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21 January, 2020 11:26:46 AM

The digital human

The theory that humans can be digitised and live on within the digital confines of a computer-based existence has been the subject of debate

The quest for immortality is as old as humanity itself, but the prospect of being able to copy the neural networks of a person's brain shifts the pursuit of perpetual life into the digital world.Immortality has been a topic of discussion since the legend of the Holy Grail. Some people have gone as far as cryogenic freezing after death in the hope that one-day science will have advanced enough to resurrect them. Others believe the route to immortality lies in the digital realm.
The theory that humans can be digitised and live on within the digital confines of a computer-based existence has been the subject of debate. But until recently, no one had taken the idea much beyond research and discussion. In the year2018, a consortium of unidentified individuals launched Virternity with the stated goal of digital life for all. A world that would be owned not by any government but by the people. This digital world, Virternity said, would remove the physical constraints upon us and the planet and usher in a completely new plane of existence. Then, without any warning, Virternity disappeared.
Back in 2001, an acquaintance who worked for Lonely Planet revealed a surprise discovery. The travel guide business had an audience of people who would buy their travel books but never travel. Lonely Planet dubbed them “virtual tourists”. Now Lonely Planet and others have become excited by tourism powered by virtual reality (VR) – both on this planet and, thanks to NASA, on others.

What is virtual tourism?In contrast to Lonely Planet’s definition, let’s consider virtual tourism to be the application of virtual reality – including augmented reality (AR) and mixed reality (MR) – to tourism.The term virtual reality is most commonly used to describe what happens when you are completely immersed in a virtual environment you can see through a headset. Enhanced forms of virtual reality allow you to interact with that environment using extra equipment, such as gloves fitted with sensors.Virtual reality is also used as a catch-all term to describe the overall spectrum of digitally mediated reality, which includes virtual reality, as well as mixed reality and augmented reality.

Augmented reality and mixed reality are computer-generated visualizations that augment our sense of the real world around us or merge the real and virtual together. We still wear a headset, but rather than blocking out the world, an AR or MR headset enables us to see visualizations within our real-world surroundings.Augmented reality and mixed reality are usually visual, but we can now get audio augmented reality, that will play audio recordings through special glasses about sites we’re looking at. There is even olfactory-augmented reality that can enhance our experience with the smell.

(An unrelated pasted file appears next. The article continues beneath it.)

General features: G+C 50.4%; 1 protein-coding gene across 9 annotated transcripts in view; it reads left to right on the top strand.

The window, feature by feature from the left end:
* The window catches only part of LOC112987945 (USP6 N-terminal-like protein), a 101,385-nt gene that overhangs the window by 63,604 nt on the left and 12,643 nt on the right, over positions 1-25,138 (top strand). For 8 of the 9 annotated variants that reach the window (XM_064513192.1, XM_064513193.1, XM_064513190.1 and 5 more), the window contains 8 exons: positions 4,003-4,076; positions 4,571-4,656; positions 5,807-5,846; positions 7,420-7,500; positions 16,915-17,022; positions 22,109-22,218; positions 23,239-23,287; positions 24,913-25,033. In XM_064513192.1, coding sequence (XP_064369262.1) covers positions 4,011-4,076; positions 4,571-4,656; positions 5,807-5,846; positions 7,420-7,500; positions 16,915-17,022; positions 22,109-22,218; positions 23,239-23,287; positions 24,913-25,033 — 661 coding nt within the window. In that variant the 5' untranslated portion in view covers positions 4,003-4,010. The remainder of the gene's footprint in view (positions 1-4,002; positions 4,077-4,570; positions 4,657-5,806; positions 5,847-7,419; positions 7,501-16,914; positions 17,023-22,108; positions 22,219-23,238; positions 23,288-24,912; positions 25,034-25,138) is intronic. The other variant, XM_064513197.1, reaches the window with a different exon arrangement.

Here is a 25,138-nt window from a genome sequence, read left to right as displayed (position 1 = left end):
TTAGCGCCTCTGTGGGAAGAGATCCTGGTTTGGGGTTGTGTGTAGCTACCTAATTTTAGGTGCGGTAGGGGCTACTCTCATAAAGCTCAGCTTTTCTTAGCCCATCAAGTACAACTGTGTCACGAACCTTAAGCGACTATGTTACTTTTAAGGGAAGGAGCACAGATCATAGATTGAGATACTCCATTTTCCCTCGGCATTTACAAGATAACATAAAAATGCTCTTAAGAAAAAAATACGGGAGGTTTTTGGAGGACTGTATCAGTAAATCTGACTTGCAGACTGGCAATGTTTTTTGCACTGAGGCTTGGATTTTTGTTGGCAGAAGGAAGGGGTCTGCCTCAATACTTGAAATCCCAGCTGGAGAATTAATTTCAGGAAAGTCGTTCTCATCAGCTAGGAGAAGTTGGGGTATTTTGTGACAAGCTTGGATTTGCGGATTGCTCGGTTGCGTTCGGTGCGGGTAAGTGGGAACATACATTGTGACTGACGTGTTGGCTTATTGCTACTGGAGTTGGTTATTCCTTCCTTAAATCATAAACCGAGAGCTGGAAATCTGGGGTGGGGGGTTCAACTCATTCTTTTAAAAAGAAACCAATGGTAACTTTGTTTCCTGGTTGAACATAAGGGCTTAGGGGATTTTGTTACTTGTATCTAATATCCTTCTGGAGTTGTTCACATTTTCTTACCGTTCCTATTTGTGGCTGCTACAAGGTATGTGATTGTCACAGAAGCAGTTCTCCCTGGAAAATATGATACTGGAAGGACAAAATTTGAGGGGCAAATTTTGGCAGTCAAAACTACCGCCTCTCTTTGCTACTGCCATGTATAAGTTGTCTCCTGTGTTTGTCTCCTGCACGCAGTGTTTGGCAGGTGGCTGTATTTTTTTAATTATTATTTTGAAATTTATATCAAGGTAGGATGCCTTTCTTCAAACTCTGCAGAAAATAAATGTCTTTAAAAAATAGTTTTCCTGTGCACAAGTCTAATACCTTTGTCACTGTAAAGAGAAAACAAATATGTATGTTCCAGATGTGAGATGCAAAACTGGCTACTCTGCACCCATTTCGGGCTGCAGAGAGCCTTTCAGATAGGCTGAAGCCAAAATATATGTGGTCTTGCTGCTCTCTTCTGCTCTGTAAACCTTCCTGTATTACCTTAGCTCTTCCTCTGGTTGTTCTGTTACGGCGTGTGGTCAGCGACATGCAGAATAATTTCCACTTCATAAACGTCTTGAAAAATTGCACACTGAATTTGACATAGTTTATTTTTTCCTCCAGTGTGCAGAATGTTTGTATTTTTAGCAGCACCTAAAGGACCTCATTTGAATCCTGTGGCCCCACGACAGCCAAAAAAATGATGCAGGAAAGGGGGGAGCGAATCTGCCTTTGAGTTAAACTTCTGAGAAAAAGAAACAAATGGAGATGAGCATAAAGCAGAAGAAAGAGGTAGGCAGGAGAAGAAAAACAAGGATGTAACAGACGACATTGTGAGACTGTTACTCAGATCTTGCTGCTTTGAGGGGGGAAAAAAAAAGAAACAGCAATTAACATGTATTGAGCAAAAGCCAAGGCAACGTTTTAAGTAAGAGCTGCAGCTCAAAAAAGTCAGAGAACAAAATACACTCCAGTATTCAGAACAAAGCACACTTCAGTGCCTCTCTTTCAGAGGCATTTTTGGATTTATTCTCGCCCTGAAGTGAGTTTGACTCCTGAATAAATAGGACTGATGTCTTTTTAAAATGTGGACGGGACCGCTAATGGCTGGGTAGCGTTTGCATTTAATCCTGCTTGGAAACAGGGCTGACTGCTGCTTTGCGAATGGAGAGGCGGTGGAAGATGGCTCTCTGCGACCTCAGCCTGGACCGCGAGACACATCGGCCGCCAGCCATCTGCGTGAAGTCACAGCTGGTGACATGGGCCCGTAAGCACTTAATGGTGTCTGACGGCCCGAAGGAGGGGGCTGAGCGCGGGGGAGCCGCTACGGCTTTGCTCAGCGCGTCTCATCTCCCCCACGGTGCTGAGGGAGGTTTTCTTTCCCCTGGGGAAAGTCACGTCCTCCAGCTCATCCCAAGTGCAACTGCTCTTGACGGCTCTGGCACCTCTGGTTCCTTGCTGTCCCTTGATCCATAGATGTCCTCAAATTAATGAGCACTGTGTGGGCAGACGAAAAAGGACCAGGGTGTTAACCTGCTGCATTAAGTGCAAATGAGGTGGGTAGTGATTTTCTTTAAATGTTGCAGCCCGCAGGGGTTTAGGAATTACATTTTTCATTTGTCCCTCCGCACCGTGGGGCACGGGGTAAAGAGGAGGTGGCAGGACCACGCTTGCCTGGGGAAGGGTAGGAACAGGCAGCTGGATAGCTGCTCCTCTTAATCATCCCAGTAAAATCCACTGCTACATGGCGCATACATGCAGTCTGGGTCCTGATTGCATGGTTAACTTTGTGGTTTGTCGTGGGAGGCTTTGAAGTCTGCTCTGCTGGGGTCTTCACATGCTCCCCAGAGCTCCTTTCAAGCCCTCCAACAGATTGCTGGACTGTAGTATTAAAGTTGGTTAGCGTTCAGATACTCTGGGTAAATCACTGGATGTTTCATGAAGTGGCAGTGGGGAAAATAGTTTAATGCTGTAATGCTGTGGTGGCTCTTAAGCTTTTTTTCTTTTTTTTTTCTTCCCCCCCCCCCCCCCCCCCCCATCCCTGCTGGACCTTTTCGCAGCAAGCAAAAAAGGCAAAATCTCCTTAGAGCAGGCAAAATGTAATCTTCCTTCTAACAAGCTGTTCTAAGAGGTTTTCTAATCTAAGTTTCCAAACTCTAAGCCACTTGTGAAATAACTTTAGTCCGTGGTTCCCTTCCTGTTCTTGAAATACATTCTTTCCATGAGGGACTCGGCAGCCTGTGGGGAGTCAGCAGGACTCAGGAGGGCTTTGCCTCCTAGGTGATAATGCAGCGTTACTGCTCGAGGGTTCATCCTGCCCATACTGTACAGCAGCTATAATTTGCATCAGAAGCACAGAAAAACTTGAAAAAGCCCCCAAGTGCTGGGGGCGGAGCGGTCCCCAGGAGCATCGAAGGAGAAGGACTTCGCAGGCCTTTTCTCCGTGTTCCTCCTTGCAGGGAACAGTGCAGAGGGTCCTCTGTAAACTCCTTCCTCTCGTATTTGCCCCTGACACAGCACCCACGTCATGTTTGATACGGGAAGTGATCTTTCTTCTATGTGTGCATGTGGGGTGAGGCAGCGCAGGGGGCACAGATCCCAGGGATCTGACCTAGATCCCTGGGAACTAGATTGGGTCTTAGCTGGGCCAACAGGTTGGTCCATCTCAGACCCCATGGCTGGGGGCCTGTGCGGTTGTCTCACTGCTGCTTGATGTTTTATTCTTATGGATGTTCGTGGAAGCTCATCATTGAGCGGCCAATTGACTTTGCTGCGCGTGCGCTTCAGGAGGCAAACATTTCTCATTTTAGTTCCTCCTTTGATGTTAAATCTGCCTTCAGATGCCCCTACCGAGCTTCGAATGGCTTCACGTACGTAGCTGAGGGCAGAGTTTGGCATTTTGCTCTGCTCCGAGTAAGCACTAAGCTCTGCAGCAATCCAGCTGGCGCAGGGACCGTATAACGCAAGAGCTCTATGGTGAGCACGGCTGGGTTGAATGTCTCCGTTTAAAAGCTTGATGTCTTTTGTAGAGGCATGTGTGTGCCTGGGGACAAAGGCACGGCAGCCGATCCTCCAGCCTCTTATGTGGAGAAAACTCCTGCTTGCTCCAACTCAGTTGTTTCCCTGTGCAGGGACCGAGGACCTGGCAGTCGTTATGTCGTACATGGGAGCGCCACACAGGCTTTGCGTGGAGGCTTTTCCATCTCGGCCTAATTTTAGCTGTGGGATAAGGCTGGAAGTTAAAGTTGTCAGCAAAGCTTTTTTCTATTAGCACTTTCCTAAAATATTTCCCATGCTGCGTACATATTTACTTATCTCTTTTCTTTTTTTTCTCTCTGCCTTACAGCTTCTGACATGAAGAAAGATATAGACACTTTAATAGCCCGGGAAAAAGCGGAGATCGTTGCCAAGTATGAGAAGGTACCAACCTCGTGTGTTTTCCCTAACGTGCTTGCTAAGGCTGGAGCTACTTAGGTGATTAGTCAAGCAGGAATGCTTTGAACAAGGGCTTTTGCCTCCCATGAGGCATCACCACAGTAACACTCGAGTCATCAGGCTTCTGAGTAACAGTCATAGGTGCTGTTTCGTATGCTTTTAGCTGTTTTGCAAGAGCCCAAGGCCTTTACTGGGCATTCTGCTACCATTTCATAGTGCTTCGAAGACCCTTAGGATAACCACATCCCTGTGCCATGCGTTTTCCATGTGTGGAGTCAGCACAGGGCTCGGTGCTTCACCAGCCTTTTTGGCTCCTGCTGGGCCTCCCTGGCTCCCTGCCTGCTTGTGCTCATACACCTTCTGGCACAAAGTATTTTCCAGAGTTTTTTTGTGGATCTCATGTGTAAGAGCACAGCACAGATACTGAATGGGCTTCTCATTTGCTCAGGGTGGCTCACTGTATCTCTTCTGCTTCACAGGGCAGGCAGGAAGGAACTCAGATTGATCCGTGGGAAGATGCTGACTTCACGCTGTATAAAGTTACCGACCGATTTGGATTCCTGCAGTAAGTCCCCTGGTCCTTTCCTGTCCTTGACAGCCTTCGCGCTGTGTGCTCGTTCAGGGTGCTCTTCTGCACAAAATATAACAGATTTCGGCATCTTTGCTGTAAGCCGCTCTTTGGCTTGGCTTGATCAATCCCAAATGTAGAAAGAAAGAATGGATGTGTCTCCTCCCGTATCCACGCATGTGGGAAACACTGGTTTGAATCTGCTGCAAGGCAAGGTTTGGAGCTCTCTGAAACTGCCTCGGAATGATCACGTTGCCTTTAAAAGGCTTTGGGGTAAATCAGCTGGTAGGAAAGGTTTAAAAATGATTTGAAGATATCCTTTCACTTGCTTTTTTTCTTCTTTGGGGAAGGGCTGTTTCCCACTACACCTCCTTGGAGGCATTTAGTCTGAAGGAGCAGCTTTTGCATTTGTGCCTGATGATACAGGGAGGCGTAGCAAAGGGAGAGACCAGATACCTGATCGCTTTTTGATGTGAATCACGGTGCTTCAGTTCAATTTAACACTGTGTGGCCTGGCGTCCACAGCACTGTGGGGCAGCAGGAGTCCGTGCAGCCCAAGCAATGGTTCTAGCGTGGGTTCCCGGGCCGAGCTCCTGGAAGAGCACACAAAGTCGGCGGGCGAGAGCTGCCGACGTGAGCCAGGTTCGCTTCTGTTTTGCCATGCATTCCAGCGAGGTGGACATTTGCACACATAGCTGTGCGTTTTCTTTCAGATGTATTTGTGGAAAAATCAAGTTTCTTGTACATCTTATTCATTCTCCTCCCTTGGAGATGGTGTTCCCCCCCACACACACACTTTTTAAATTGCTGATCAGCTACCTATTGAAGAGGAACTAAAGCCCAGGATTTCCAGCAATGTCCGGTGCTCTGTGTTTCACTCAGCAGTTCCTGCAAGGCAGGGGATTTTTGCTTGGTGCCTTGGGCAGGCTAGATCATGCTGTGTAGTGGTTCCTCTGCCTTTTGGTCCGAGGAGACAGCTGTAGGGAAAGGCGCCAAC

Moving beyond realism: Virtual reality can be more than a mirror that gives us a realistic interactive simulation of the current world: it can bring the past into the present. As Sir David Attenborough has noted: The one thing that really frustrates you in a museum is when you see something really fascinating; you don’t want to be separated from it by the glass. You want to be able to look at it and see the back of it and turn it around and so on.

The London Natural History Museum’s app Hold the World gives users a chance to move and manipulate virtual objects that are fragile, expensive or remote. Virtual tourism is also breathing new life into mythology and folklore. In Denmark, there are plans to turn a virtual reality exhibition exploring Viking history and Norse mythology into a permanent theme park. Visitors will be able to fight giants and dragons and explore a complete “Nordic” landscape. Virtual tourism can allow people to hear fresh interpretations of history. Stories can be told from the perspective of flying animals, or provide thrills and spills that appear more dangerous, immediate and visceral than the real thing. Whether virtual tourism proves to be only a pale imitation of the real thing depends on how imaginative we are.How common is virtual tourism?Given the expense and complexity of virtual reality, augmented reality and mixed reality arguably have more potential for virtual tourism.

Wi-Fi, which is required for many virtual tourism experiences, is now commonplace and many people do have their own devices. But the content must be tailored to specific devices – smartphones can overheat from processing so much data, and the size of tablets can make them unwieldy.  The number of exciting technological showcases is matched by the number of failed or broken equipment and deserted VR centers. Hyped promises proliferate – apparently, every year is the year that VR, AR, and MR will breakthrough.